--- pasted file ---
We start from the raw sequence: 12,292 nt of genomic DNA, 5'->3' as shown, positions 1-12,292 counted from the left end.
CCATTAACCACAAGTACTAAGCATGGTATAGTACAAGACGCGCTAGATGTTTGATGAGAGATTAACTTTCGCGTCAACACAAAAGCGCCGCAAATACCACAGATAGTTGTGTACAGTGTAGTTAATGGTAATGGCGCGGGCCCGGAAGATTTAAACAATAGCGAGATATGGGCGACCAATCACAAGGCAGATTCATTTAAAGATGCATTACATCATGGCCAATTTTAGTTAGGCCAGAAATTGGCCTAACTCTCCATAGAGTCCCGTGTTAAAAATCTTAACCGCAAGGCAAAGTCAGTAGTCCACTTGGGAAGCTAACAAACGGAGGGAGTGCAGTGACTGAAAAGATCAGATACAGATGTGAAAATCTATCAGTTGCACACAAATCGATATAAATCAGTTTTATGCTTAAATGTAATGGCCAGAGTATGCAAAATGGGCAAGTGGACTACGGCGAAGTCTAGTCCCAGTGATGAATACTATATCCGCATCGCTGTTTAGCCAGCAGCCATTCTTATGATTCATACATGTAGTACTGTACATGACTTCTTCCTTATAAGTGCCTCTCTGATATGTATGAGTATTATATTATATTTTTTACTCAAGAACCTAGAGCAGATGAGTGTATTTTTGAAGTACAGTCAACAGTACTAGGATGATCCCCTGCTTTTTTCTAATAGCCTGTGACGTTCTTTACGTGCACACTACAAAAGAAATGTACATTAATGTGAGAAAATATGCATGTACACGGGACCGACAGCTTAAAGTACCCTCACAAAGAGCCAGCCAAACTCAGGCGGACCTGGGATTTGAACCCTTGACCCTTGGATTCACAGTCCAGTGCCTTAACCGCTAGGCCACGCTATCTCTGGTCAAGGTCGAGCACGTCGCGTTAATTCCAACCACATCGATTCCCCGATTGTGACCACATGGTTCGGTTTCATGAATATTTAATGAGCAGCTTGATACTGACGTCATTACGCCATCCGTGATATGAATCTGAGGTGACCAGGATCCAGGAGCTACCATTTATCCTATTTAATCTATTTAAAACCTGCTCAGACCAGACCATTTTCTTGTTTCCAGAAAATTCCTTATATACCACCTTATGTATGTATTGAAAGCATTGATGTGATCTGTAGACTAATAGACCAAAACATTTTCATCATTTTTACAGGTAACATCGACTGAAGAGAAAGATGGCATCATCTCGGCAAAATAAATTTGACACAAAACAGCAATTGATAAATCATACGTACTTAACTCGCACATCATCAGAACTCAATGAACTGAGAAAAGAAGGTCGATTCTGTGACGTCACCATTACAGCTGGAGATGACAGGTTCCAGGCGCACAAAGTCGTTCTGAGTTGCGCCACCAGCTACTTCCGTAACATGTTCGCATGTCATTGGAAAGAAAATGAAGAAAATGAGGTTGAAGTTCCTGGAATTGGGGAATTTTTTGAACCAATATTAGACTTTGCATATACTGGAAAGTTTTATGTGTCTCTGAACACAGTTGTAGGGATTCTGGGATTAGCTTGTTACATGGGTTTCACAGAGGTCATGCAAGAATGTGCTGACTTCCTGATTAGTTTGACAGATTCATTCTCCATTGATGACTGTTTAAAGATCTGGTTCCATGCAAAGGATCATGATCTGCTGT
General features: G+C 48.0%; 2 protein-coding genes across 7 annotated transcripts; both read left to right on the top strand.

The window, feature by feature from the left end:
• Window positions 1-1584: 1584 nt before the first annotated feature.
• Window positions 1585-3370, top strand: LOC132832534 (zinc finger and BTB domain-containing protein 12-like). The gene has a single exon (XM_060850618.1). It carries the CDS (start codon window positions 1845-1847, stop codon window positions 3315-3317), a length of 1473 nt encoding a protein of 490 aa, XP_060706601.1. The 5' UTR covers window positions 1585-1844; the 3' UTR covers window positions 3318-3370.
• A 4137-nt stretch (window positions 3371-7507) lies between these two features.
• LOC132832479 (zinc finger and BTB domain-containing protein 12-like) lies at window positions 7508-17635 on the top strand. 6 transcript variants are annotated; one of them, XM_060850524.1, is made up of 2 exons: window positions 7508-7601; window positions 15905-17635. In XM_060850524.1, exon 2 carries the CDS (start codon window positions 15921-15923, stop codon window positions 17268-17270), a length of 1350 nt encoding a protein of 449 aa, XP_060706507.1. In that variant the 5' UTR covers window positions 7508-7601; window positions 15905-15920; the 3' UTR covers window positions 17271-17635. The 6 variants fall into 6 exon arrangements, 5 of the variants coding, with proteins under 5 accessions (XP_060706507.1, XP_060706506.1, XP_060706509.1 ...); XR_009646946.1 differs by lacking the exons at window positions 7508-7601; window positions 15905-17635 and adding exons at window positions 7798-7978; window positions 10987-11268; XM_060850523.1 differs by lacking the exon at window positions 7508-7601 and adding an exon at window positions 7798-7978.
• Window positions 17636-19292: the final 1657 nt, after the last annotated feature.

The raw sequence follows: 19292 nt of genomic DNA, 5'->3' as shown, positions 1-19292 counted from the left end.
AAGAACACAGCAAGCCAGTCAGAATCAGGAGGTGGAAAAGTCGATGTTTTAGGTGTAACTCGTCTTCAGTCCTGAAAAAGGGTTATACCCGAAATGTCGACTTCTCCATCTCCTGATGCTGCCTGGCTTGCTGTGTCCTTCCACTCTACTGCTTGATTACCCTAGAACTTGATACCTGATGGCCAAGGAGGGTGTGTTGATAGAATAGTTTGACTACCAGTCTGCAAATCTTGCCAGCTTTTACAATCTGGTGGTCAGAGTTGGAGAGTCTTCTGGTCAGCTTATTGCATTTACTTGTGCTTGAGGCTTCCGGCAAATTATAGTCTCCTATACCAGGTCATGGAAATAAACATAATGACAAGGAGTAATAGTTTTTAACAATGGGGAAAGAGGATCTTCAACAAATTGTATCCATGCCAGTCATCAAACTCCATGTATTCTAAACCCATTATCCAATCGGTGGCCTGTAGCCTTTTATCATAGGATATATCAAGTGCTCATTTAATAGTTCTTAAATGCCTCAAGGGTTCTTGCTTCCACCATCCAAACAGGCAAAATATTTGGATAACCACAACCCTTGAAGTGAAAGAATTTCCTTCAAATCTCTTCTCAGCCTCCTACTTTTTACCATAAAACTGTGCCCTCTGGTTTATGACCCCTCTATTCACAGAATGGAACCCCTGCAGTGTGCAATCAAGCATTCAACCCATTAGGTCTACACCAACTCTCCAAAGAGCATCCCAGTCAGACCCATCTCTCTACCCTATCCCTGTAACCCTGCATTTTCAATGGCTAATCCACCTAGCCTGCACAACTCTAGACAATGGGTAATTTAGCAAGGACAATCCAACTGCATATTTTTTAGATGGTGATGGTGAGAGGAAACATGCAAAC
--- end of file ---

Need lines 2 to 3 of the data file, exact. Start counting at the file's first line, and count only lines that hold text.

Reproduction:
CCATTAACCACAAGTACTAAGCATGGTATAGTACAAGACGCGCTAGATGTTTGATGAGAGATTAACTTTCGCGTCAACACAAAAGCGCCGCAAATACCACAGATAGTTGTGTACAGTGTAGTTAATGGTAATGGCGCGGGCCCGGAAGATTTAAACAATAGCGAGATATGGGCGACCAATCACAAGGCAGATTCATTTAAAGATGCATTACATCATGGCCAATTTTAGTTAGGCCAGAAATTGGCCTAACTCTCCATAGAGTCCCGTGTTAAAAATCTTAACCGCAAGGCAAAGTCAGTAGTCCACTTGGGAAGCTAACAAACGGAGGGAGTGCAGTGACTGAAAAGATCAGATACAGATGTGAAAATCTATCAGTTGCACACAAATCGATATAAATCAGTTTTATGCTTAAATGTAATGGCCAGAGTATGCAAAATGGGCAAGTGGACTACGGCGAAGTCTAGTCCCAGTGATGAATACTATATCCGCATCGCTGTTTAGCCAGCAGCCATTCTTATGATTCATACATGTAGTACTGTACATGACTTCTTCCTTATAAGTGCCTCTCTGATATGTATGAGTATTATATTATATTTTTTACTCAAGAACCTAGAGCAGATGAGTGTATTTTTGAAGTACAGTCAACAGTACTAGGATGATCCCCTGCTTTTTTCTAATAGCCTGTGACGTTCTTTACGTGCACACTACAAAAGAAATGTACATTAATGTGAGAAAATATGCATGTACACGGGACCGACAGCTTAAAGTACCCTCACAAAGAGCCAGCCAAACTCAGGCGGACCTGGGATTTGAACCCTTGACCCTTGGATTCACAGTCCAGTGCCTTAACCGCTAGGCCACGCTATCTCTGGTCAAGGTCGAGCACGTCGCGTTAATTCCAACCACATCGATTCCCCGATTGTGACCACATGGTTCGGTTTCATGAATATTTAATGAGCAGCTTGATACTGACGTCATTACGCCATCCGTGATATGAATCTGAGGTGACCAGGATCCAGGAGCTACCATTTATCCTATTTAATCTATTTAAAACCTGCTCAGACCAGACCATTTTCTTGTTTCCAGAAAATTCCTTATATACCACCTTATGTATGTATTGAAAGCATTGATGTGATCTGTAGACTAATAGACCAAAACATTTTCATCATTTTTACAGGTAACATCGACTGAAGAGAAAGATGGCATCATCTCGGCAAAATAAATTTGACACAAAACAGCAATTGATAAATCATACGTACTTAACTCGCACATCATCAGAACTCAATGAACTGAGAAAAGAAGGTCGATTCTGTGACGTCACCATTACAGCTGGAGATGACAGGTTCCAGGCGCACAAAGTCGTTCTGAGTTGCGCCACCAGCTACTTCCGTAACATGTTCGCATGTCATTGGAAAGAAAATGAAGAAAATGAGGTTGAAGTTCCTGGAATTGGGGAATTTTTTGAACCAATATTAGACTTTGCATATACTGGAAAGTTTTATGTGTCTCTGAACACAGTTGTAGGGATTCTGGGATTAGCTTGTTACATGGGTTTCACAGAGGTCATGCAAGAATGTGCTGACTTCCTGATTAGTTTGACAGATTCATTCTCCATTGATGACTGTTTAAAGATCTGGTTCCATGCAAAGGATCATGATCTGCTGT
General features: G+C 48.0%; 2 protein-coding genes across 7 annotated transcripts; both read left to right on the top strand.